Roatan demonstrates global leadership in sustainability

roatanROATAN, HONDURAS – The island of Roatan is the first tourism destination in Honduras to complete a comprehensive 360-degree assessment and action plan for destination-level sustainability.

The long-term viability of Roatan’s tourism sector is of critical importance to the economic health of Honduras. The idyllic island, renowned for its top diving sites and diverse marine biodiversity, as well as its rich Caribbean culture, draws 55 percent of the 1.8 million annual international arrivals to Honduras. It also generates a significant share of the overall contribution of tourism to GDP which is estimated at 5.8 percent.

The Rapid Sustainable Destination Diagnostic was carried out by the Mesoamerican Reef Tourism Initiative in close collaboration with leading global non-profit Sustainable Travel International, Honduras’ Ministry of Tourism, and Roatán’s local Geotourism Council. The diagnostic process evaluated Roatán’s performance on five key pillars of sustainability, which include sustainable tourism planning and governance, economic linkages, preservation of cultural heritage, social and community issues, and environmental protection.

The results of the destination diagnostic indicate that Roatán is making progress on destination management issues, and highlight the priority areas for the travel and tourism sector to focus on moving forward.

“Roatan ranked highly on the issue of visitor management planning and monitoring, which recognizes the local conservation community’s efforts to minimize tourism’s footprint by promoting environmental practices among tour operators, tour guides and tourists,” said Seleni Matus, Sustainable Travel International’s Vice President of Latin American and the Caribbean, who conducted the assessment. “At the same time, there is an urgent need to establish in situ destination management, incorporate native island culture more deeply as part of Roatán’s tourism product, and tackle waste management and water conservation issues.”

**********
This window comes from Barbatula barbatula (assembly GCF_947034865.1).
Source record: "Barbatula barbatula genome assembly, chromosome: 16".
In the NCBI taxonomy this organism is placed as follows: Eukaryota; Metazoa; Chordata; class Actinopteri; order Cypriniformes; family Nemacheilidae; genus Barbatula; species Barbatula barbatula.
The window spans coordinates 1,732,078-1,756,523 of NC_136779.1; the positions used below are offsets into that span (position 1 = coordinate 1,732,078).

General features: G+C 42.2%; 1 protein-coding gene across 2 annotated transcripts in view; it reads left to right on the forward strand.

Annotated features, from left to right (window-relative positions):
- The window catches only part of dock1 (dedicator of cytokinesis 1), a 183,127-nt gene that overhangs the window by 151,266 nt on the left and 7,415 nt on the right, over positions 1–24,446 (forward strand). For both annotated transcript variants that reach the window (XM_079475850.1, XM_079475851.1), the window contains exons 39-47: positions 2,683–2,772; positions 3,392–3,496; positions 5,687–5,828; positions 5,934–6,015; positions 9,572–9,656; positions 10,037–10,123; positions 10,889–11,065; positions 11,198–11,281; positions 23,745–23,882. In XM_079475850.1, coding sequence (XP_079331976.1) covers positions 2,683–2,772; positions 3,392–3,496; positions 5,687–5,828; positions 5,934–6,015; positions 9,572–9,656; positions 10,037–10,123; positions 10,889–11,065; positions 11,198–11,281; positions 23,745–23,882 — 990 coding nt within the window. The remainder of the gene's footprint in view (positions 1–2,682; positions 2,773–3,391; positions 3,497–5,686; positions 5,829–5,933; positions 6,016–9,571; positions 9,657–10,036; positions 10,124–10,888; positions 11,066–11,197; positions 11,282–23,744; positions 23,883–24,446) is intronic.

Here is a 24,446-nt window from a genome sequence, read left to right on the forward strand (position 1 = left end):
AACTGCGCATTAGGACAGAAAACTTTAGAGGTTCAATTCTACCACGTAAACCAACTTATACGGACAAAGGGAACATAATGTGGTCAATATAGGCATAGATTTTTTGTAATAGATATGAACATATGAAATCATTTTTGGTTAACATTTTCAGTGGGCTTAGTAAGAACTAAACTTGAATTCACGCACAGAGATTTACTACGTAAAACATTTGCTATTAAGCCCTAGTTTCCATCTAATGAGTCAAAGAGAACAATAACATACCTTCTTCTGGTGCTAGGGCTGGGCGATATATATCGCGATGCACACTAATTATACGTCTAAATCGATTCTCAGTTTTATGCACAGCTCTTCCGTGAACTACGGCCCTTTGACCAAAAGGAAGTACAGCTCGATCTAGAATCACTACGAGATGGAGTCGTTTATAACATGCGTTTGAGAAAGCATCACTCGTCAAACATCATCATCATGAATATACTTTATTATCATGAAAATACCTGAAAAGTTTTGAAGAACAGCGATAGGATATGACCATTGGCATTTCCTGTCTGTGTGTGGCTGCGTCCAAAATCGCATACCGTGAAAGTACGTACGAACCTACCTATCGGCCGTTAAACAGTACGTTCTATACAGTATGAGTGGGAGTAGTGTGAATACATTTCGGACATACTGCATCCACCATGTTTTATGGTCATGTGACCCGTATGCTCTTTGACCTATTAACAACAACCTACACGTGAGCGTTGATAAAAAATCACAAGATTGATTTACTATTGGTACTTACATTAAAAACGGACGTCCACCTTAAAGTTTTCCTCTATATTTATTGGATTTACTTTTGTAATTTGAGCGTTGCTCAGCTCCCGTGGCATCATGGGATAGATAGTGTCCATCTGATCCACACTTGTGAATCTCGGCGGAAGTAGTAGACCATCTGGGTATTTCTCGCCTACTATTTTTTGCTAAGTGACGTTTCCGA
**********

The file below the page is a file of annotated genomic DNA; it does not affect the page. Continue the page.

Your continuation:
In response to the diagnostic results, more than 50 leaders and leading organizations from the government, private sector and civil society joined forces to define a visionary yet practical roadmap, which will address the critical sustainability issues facing Roatán. The resulting action plan is built around three key initiatives:

  • Establishment of a destination management organization (DMO) for the Bay Islands, which includes Roatán, Guanaja and Utila;
  • Preservation of native island culture through an inventory of tangible and intangible local, traditional and cultural knowledge, as well as the establishment of a permanent Cultural Marketplace for the promotion of intangible cultural heritage; and
  • Development of a destination-level action plan for waste management and water conservation.

Destination stakeholders have also formed Working Groups to help bring these three initiatives to life in the near-term.

“This is an important step for Roatan and Honduras,” said Syntia Solomon Bennett, Honduras’ Vice Minister of Tourism. “These efforts will help put our tourism industry on a sustainable trajectory, and the process will serve as a model to replicate in other tourism destinations in Honduras.”

This project was made possible through the generous support of The Summit Foundation and Royal Caribbean Cruises Ltd’s Ocean Fund.

Roatan joins the ranks of a growing number of tourism destinations that recognize the potential of sustainable destination management to drive economic growth and inclusive development.

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